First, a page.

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Photo: A Mote-restored colony of mountainous star coral. Credit Dr. Hanna Koch/Mote Marine Laboratory
Mote Research

Coral Reef Restoration

Today's Research for Tomorrow's Oceans

Dr. Jason Spadaro

Staff Scientist & Program Manager

305-745-2729, ext713

Mote Marine Laboratory scientists have restored more than 216,000 corals to Florida’s Coral Reef—an exciting milestone. Starting in 2020, several of our restored corals spawned, engaging in sexual reproduction to produce new generations of corals. Mote’s corals were the first of any massive or mounding species documented to spawn after being restored to Florida or Caribbean waters.

Coral Reefs Need Our Help

Coral reefs are vital to people and wildlife around the world. However, they are declining steeply due to climate change—including increasing temperatures and ocean acidification—along with coral disease, pollution, overfishing and other stressors.

Florida’s Coral Reef—which stretches approximately 350 miles from the Dry Tortugas to the St. Lucie Inlet—provides more than $8 billion economic impact, attracting visitors, protecting coastlines from major storms and supporting diverse life including fisheries. However, Florida’s Coral Reef has lost all but 2% of its living coral cover in recent decades and is struggling to survive amid growing environmental pressures. Today, the major disease outbreak known as stony coral tissue loss disease (SCTLD) is one of the most urgent and devastating challenges for brain, maze, boulder, star, pillar and other slow-growing corals that form the very foundations of Florida’s Coral Reef.

Science-based Restoration

Mote Marine Laboratory’s Coral Reef Restoration Research Program develops and applies science-based strategies with the goal of restoring depleted coral reefs in our lifetime. Specifically, Mote researchers are working to optimize restoration using diverse coral genotypes (genetic varieties), prioritizing native genetic varieties that can resist SCTLD and other stressors such as increased water temperatures and ocean acidification.

These critical efforts are based at Mote’s Elizabeth Moore International Center for Coral Reef Research & Restoration (IC2R3) on Summerland Key, Florida. Mote scientists cultivate diverse corals for restoration and research in IC2R3’s land-based coral nurseries and in underwater nurseries where corals are grown on PVC “trees.”

Celebrating Successes, Learning from Challenges

In summer 2020, Mote scientists documented that our restored massive corals (mountainous star coral, Orbicella faveolata) had spawned, engaging in sexual reproduction to produce new generations of corals, and our restored branching corals (staghorn coral, Acropora cervicornis) were sexually mature and capable of spawning as well. These discoveries represent breakthroughs in our efforts to restore coral reefs to self-sustaining life.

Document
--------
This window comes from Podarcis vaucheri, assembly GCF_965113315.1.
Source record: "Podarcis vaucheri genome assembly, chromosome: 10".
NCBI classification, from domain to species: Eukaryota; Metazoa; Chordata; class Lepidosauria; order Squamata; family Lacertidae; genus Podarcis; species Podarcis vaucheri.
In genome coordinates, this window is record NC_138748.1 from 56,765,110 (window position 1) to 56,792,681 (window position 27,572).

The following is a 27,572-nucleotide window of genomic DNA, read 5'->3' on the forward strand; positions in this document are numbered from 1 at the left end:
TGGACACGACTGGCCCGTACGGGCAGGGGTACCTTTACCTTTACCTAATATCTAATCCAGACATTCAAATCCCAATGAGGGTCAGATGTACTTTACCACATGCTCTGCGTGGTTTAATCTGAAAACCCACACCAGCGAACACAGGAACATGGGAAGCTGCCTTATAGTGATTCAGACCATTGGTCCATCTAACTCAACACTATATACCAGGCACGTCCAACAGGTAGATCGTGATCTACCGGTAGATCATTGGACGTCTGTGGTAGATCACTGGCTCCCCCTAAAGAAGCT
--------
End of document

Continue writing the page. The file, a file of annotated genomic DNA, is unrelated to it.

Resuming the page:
Our team has also strived to learn from challenges such as the record high temperatures along Florida’s Coral Reef in summer 2023. Mote scientists are applying knowledge from this event to improve our science-based restoration techniques.

Mote scientists raise corals for restoration and research at Mote's Islamorada Coral Nursery.Always Growing

  • Mote’s land-based nurseries are growing about 34,400 coral fragments of 17 species and 1,120 unique genotypes in our land-based coral nurseries. These include both branching and massive corals.
  • Mote’s underwater nurseries are growing about 21,400 coral fragments of six coral species (both branching and massive) comprising 190 unique genotypes. Our genotypes represent wild, native corals from across Florida’s Coral Reef, and our staghorn and elkhorn coral genotypes include “sexual recruits”—offspring from our strategic breeding of native parent corals to supply fresh genetics to our restored populations.

Science for Reef Resilience

Grounded in the best available science, Mote researchers carry out every step essential for resilient coral reef restoration. Our uniquely comprehensive approach includes: coral sexual reproduction (spawning, fertilization, and settlement); growing corals from microscopic larvae to adult colonies; producing more colonies through fragmenting corals asexually; testing coral genetic varieties for resilience to disease, climate change and related stressors; planting corals onto damaged reefs; and raising corals to maturity to start the process again.

Mote scientists set up their underwater, ELKHORN coral, spawning nursery. Credit: Dr. Hanna Koch/Mote Marine Laboratory

Mote scientists work to screen corals for resistance or resilience to known stressors attributed to climate change and disease, allowing us to identify and incorporate resilient coral genotypes into our restored populations. We also conduct a myriad of other scientific studies that inform our restoration practices. From 2015-2020 alone, Mote’s coral-focused scientists have authored or co-authored 43 peer-reviewed scientific papers on multiple aspects of coral biology, restoration, health and disease, climate change impacts and more.